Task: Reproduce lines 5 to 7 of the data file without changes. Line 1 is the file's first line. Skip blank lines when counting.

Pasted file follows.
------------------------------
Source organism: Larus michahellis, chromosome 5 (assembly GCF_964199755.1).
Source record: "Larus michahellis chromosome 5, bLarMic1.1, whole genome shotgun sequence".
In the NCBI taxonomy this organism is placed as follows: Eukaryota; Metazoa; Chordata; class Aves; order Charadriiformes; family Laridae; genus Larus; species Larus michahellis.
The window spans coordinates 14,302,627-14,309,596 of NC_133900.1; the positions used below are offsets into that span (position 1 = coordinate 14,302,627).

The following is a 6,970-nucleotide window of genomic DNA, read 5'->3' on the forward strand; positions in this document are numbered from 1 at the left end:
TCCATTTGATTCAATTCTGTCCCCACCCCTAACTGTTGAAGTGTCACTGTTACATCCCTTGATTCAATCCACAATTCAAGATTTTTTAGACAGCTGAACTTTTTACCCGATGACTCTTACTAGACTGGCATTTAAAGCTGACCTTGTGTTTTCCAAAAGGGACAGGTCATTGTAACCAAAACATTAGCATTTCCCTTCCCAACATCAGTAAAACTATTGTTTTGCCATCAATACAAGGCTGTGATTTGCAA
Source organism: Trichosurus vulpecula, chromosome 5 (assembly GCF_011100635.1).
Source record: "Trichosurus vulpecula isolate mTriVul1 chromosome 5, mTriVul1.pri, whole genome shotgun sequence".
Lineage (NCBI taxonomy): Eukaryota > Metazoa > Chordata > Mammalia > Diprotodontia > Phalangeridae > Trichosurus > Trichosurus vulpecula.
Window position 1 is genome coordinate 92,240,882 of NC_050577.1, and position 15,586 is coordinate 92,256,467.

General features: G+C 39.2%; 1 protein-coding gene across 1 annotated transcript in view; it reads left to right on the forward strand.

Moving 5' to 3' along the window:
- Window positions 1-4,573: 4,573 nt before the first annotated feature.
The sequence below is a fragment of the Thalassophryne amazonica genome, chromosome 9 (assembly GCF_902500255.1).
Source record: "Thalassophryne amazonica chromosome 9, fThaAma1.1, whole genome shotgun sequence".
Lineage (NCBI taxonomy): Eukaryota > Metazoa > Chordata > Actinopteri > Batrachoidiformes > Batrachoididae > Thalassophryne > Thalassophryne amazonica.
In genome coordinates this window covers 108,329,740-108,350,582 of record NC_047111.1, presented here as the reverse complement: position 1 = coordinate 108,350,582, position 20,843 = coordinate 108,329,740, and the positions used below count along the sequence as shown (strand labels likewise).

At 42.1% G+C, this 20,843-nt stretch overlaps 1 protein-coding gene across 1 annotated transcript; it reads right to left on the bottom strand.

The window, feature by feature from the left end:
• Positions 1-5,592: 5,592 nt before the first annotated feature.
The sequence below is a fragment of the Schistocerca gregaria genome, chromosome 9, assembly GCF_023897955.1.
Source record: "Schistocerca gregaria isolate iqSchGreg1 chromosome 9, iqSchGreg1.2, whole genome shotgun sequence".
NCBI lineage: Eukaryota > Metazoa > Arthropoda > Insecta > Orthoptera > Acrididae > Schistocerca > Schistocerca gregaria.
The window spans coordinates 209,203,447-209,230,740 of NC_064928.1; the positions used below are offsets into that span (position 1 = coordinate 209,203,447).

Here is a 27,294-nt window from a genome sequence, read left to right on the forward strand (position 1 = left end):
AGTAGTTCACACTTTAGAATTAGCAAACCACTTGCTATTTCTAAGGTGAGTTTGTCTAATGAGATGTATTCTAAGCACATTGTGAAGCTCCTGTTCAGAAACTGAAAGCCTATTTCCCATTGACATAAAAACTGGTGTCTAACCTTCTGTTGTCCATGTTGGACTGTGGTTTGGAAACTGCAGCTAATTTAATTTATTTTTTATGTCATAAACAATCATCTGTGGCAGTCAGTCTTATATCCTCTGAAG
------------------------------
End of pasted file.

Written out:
The following is a 6,970-nucleotide window of genomic DNA, read 5'->3' on the forward strand; positions in this document are numbered from 1 at the left end:
TCCATTTGATTCAATTCTGTCCCCACCCCTAACTGTTGAAGTGTCACTGTTACATCCCTTGATTCAATCCACAATTCAAGATTTTTTAGACAGCTGAACTTTTTACCCGATGACTCTTACTAGACTGGCATTTAAAGCTGACCTTGTGTTTTCCAAAAGGGACAGGTCATTGTAACCAAAACATTAGCATTTCCCTTCCCAACATCAGTAAAACTATTGTTTTGCCATCAATACAAGGCTGTGATTTGCAA
Source organism: Trichosurus vulpecula, chromosome 5 (assembly GCF_011100635.1).